From the Heart

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It was after midnight on a very dark road I had never driven before that I found myself pulled over by a cop who was ordering me at gunpoint to get back in my car. We had just arrived at our hotel that evening and were several hours from home in a city we hadn’t ever been to before but were excited to visit for a family vacation. After putting the kids to bed, my husband’s health declined quickly and when I got pulled over that night, we were en route to the hospital. I was frazzled under the circumstances and had opened my door to tell the officer what was going on, probably scaring him! (I’m so grateful for all first responders!)

Once I got back in my vehicle and he came up to the window (which seemed to take hours), he understood the situation better and escorted us to the local hospital where my husband was diagnosed with congestive heart failure a few hours later. (Sitting in a hospital with 3 children in the middle of the night in an unfamiliar city, many miles from anyone we knew was awful!) They allowed him to leave the next day on the grounds that I would take him straight home to a local doctor to be thoroughly checked out. We packed up, full of disappointment and apprehension, without getting to do any of our fun vacation plans, and headed for home. The doctor we went to the next day in our hometown immediately had him admitted to our local hospital which would happen many more times over the next couple years and become our norm. After going through many ups and downs with his health, he was life-flighted to a bigger hospital in another state where he underwent two open heart surgeries, including being blessed with a heart transplant which he is still recovering from.

All of this has taken a toll on all of us and has made for a very stressful few years. In spite of all of the challenges, my family has been very blessed by the love and service of others which we are forever grateful for. I believe we are here to help each other when we can and though I would rather be the one serving rather than the one needing service, I’m grateful for the humility, grace, and compassion I’m learning from it.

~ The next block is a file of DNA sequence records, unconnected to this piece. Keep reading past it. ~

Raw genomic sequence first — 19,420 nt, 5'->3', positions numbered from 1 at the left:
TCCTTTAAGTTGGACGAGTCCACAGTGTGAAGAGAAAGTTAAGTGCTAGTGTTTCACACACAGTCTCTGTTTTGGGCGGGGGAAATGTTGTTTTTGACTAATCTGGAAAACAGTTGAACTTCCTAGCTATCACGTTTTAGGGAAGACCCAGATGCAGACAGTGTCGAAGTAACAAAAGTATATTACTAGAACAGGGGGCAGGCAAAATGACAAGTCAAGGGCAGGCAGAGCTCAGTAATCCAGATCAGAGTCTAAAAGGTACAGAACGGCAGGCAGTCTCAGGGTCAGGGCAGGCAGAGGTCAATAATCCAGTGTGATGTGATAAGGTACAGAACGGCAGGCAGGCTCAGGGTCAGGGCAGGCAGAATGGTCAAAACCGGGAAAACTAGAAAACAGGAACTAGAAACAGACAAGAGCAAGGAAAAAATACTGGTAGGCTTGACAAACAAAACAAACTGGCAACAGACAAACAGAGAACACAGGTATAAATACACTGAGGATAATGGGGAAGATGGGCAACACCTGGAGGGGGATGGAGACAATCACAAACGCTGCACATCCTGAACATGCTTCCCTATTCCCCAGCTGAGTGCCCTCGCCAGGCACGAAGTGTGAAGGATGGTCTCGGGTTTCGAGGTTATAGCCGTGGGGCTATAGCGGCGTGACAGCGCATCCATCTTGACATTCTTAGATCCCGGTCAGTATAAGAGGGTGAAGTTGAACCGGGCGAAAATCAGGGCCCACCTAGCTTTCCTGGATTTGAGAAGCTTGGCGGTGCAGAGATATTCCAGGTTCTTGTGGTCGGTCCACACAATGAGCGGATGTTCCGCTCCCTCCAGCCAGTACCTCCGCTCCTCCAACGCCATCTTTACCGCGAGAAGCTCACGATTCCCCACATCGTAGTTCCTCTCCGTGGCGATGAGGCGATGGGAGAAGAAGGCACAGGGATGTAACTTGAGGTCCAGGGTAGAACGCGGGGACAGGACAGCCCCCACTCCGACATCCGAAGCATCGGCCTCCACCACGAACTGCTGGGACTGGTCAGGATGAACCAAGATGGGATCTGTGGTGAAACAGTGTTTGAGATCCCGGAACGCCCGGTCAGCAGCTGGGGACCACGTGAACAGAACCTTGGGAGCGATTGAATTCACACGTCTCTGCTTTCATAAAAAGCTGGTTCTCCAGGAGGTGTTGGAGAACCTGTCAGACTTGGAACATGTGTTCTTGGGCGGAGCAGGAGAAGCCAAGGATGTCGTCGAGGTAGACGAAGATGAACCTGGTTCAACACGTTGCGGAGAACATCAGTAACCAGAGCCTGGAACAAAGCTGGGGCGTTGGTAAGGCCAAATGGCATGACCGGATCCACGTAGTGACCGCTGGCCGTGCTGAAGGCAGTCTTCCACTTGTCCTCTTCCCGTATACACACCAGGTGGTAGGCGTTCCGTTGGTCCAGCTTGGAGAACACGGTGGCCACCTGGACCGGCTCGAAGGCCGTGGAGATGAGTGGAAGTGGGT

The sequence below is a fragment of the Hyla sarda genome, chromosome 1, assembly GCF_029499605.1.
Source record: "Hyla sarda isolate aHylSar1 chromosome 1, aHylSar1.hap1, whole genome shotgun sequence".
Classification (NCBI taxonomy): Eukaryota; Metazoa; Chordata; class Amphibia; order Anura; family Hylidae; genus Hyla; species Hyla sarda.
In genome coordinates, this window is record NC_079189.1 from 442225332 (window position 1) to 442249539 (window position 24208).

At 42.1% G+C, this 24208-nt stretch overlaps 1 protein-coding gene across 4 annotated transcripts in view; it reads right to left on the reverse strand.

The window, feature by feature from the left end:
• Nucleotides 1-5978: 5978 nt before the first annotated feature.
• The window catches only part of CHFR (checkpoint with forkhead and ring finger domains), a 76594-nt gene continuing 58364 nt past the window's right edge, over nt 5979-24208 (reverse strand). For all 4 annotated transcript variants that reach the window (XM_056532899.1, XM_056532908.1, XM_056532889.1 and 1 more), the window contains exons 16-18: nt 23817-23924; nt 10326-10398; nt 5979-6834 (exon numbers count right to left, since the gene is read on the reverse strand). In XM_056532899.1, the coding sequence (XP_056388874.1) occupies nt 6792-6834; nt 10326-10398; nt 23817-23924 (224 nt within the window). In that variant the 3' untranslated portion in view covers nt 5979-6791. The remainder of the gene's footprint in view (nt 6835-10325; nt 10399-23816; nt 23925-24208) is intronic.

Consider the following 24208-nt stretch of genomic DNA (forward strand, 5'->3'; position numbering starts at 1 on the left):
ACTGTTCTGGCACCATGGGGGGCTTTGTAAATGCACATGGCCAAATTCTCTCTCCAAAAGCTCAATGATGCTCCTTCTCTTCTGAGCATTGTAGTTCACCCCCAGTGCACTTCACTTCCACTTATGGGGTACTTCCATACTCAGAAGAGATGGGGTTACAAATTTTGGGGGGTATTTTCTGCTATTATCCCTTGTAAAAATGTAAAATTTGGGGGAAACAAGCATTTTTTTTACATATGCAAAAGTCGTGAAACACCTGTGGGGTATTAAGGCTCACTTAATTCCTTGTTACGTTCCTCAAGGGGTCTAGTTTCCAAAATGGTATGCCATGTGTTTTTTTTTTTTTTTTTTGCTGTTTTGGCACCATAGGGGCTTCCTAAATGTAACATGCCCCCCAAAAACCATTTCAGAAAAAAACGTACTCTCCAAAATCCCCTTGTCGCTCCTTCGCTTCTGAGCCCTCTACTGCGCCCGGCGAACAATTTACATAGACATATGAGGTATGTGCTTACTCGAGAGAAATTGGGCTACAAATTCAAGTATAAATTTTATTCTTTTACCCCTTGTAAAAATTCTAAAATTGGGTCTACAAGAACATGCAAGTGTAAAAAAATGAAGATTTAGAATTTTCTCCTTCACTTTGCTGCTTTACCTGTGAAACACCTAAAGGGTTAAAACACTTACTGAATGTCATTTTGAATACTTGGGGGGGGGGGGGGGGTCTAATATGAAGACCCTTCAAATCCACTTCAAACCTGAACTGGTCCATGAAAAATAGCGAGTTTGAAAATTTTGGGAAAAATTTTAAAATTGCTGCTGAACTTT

I thought I would share some ideas of how to help your friends, family, and neighbors going through similarly hard times. Chances are, if you haven’t endured long hospital stays, ongoing medical care, or even loss in your life or the lives of those you care about, you will at some point and I know how difficult it can be to know how to best help. Depending on the situation, whether they had a family member pass away or get a diagnosis that keeps them in the hospital and/or at many doctor appointments, trying to carry on and do the normal daily activities needed for survival can be quite stressful. As overwhelming as life changing trials are, having others support you can make all the difference. I don’t have the space to share all the ways we have been blessed and supported by others but I wanted to give you some ideas when you want to (and can) do more than say, “Let me know if I can do anything.”  The better you already or get to know those who are enduring a hard trial, the more in-tune with their needs you will be. When someone is going through an insanely hard time, it can be hard for them to even know what they need.

So, here are some ideas of how you can show your care and concern:

Sit with them at the hospital. Send them funny or uplifting quotes/memes to brighten their day. Surprise them with a meal or snack or their favorite drink at the hospital or home. Drop off a pizza. Even though taking them dinner might not feel like much, it gives them time to do other important things and one less thing to stress about. Freezer meals are awesome to have for their extra busy days or when they are too overwhelmed to make anything.